Mississippi

Last updated on 2014-01-16

Current News

House Bill 1281 adopting ASHRAE 90.1-2010 was recently signed by Governor Phil Bryant. The new code will be effective July 1, 2013.

Current CodeASHRAE Standard 90.1-2010
Approved Compliance ToolsCan use COMcheck
State Specific Research Impacts of ASHRAE 90.1-2007 for Commercial Buildings in the State of Mississippi (BECP Report, Sept. 2009)
Approximate Energy EfficiencyEquivalent to ASHRAE 90.1-2010
Effective Date07/01/2013
Code EnforcementMandatory
DOE DeterminationASHRAE 90.1-2007: Yes
ASHRAE 90.1-2010: Yes

Energy cost savings for Mississippi resulting from the state updating its commercial and residential building energy codes in accordance with federal law are significant, estimated to be on the order of nearly $87 million annually by 2030.

Mississippi DOE Determination Letter, May 31, 2013

Mississippi State Certification of Commercial Building Energy Codes
Current CodeNone Statewide
Approved Compliance Tools
State Specific Research Impacts of the 2009 IECC for Residential Buildings in the State of Mississippi (BECP Report, Sept. 2009)
Approximate Energy Efficiency
Effective Date
Code Enforcement
DOE Determination2009 IECC: No
2012 IECC: No


Energy cost savings for Mississippi resulting from the state updating its commercial and residential building energy codes in accordance with federal law are significant, estimated to be on the order of nearly $87 million annually by 2030.

Mississippi DOE Determination Letter, May 31, 2013

Mississippi State Certification of Residential Building Energy Codes - Request for Extension
Code Change ProcessLegislative
Code Change CycleNone

State Owned / Funded Buildings

ASHRAE 90.1-2010 is mandatory for state-owned buildings, public buildings, and high-rise buildings.

Adoption Process

Mississippi has no set schedule to update their energy code. State Level: Anyone may submit legislation. It must pass through committee and be voted upon by both chambers of the legislature. Before becoming a law, the governor must sign the legislation. The existing law does not mandate enforcement by localities, and any revised code will probably require adoption by local jurisdictions. To adopt the code at the local level, the local government must adopt it through a vote of the city council or county commission. Depending on the form of government, the mayor may be required to sign the law.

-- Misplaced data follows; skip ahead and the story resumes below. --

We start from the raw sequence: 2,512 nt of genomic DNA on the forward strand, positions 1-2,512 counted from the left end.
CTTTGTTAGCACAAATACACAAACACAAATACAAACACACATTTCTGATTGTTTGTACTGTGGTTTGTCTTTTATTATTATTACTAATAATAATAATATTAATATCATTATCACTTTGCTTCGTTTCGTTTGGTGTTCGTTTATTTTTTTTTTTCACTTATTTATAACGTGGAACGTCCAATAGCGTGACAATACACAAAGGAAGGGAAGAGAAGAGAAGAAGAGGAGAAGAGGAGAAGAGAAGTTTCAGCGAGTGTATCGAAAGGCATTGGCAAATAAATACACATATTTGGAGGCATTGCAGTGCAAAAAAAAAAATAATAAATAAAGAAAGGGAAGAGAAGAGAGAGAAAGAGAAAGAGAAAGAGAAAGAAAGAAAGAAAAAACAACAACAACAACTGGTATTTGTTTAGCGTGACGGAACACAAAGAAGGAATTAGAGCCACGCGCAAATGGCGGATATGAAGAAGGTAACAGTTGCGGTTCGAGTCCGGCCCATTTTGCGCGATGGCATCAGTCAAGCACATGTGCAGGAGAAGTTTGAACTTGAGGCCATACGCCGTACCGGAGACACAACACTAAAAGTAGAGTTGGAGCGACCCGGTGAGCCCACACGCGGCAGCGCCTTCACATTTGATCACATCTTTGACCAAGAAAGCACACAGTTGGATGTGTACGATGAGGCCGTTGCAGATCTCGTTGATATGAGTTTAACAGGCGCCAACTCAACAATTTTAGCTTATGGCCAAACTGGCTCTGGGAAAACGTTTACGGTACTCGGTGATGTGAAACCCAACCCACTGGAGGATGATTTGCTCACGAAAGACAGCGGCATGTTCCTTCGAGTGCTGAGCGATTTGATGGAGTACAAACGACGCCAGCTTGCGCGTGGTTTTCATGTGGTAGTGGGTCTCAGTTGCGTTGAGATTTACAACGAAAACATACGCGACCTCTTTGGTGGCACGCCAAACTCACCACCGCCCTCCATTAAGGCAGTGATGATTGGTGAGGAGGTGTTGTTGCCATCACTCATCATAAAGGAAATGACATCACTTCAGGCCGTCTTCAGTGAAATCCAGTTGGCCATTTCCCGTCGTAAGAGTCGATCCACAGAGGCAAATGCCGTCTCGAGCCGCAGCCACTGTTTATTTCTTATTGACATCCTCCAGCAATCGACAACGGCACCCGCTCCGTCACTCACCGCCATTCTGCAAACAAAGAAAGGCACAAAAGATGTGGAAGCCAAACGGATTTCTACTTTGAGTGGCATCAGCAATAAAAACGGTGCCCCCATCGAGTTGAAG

Enforcement Process

For state-owned and -funded buildings, the design professional works with the building commission to establish compliance. For other buildings, local units of government enforce the code through the normal inspection process. If local governments adopt the energy provisions of the Standard Building Code (SBC) (Appendix E of the SBC), enforcement is then accomplished through the permit/inspection process for new construction and additions. Depending on the size of the local government unit, the same individual may be responsible for performing plan reviews and inspections. As of mid-1998, 20 of the state's 82 counties adopted the SBC.

Compliance Process

Compliance for state-owned buildings is verified by the Bureau of Building. Other buildings are subject to enforcement by local authorities. For state-owned or -funded buildings, the Bureau of Building reviews plans and specifications to ensure compliance. For other buildings in jurisdictions that have adopted the state code, plan reviews and inspections are typically used to show compliance through the normal permit process. After successfully completing this process, the building department issues a certificate of occupancy.

Background

Beginning July 1, 1980, the design, direction, construction, and alteration of any building was required to satisfy Chapter 39 of 57-39-21 Energy Efficiency Standards for Buildings (a state energy code based on the 1997 MCEC). The state does not allocate money for municipalities to hire inspectors. The utilities have some incentives for insulation and increased efficiency equipment. Attempts to update the code to the 1992 and 1993 MEC failed to pass the legislature in 1994 and 1997, respectively.

Current adoption activity has taken place to include the adoption of ASHRAE 90.1-2010 effective July 2013.